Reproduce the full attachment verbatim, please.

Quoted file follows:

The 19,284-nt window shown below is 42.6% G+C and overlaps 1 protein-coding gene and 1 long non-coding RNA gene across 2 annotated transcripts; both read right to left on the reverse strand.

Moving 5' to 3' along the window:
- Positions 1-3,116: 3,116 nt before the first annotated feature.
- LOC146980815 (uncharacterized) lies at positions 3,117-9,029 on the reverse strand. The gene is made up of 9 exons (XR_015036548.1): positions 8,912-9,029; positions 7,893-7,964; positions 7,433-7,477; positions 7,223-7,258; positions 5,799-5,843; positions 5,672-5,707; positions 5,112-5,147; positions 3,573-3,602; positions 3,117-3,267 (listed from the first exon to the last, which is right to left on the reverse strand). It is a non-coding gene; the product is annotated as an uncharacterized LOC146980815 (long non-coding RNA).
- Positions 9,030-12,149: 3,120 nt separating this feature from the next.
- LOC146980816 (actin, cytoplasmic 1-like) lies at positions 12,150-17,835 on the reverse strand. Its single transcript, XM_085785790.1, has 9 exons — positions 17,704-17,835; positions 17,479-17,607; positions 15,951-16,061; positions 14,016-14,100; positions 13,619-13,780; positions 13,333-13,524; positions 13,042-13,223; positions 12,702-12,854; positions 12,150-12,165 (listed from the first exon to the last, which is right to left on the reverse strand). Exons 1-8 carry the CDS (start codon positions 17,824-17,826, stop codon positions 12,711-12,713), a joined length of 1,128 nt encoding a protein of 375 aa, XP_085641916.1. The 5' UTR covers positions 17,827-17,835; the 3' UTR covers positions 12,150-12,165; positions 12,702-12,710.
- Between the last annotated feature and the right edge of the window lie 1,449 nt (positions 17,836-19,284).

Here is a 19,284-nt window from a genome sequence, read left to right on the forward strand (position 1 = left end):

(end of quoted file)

The 19,284-nt window shown below is 42.6% G+C and overlaps 1 protein-coding gene and 1 long non-coding RNA gene across 2 annotated transcripts; both read right to left on the reverse strand.

Moving 5' to 3' along the window:
- Positions 1-3,116: 3,116 nt before the first annotated feature.
- LOC146980815 (uncharacterized) lies at positions 3,117-9,029 on the reverse strand. The gene is made up of 9 exons (XR_015036548.1): positions 8,912-9,029; positions 7,893-7,964; positions 7,433-7,477; positions 7,223-7,258; positions 5,799-5,843; positions 5,672-5,707; positions 5,112-5,147; positions 3,573-3,602; positions 3,117-3,267 (listed from the first exon to the last, which is right to left on the reverse strand). It is a non-coding gene; the product is annotated as an uncharacterized LOC146980815 (long non-coding RNA).
- Positions 9,030-12,149: 3,120 nt separating this feature from the next.
- LOC146980816 (actin, cytoplasmic 1-like) lies at positions 12,150-17,835 on the reverse strand. Its single transcript, XM_085785790.1, has 9 exons — positions 17,704-17,835; positions 17,479-17,607; positions 15,951-16,061; positions 14,016-14,100; positions 13,619-13,780; positions 13,333-13,524; positions 13,042-13,223; positions 12,702-12,854; positions 12,150-12,165 (listed from the first exon to the last, which is right to left on the reverse strand). Exons 1-8 carry the CDS (start codon positions 17,824-17,826, stop codon positions 12,711-12,713), a joined length of 1,128 nt encoding a protein of 375 aa, XP_085641916.1. The 5' UTR covers positions 17,827-17,835; the 3' UTR covers positions 12,150-12,165; positions 12,702-12,710.
- Between the last annotated feature and the right edge of the window lie 1,449 nt (positions 17,836-19,284).

Here is a 19,284-nt window from a genome sequence, read left to right on the forward strand (position 1 = left end):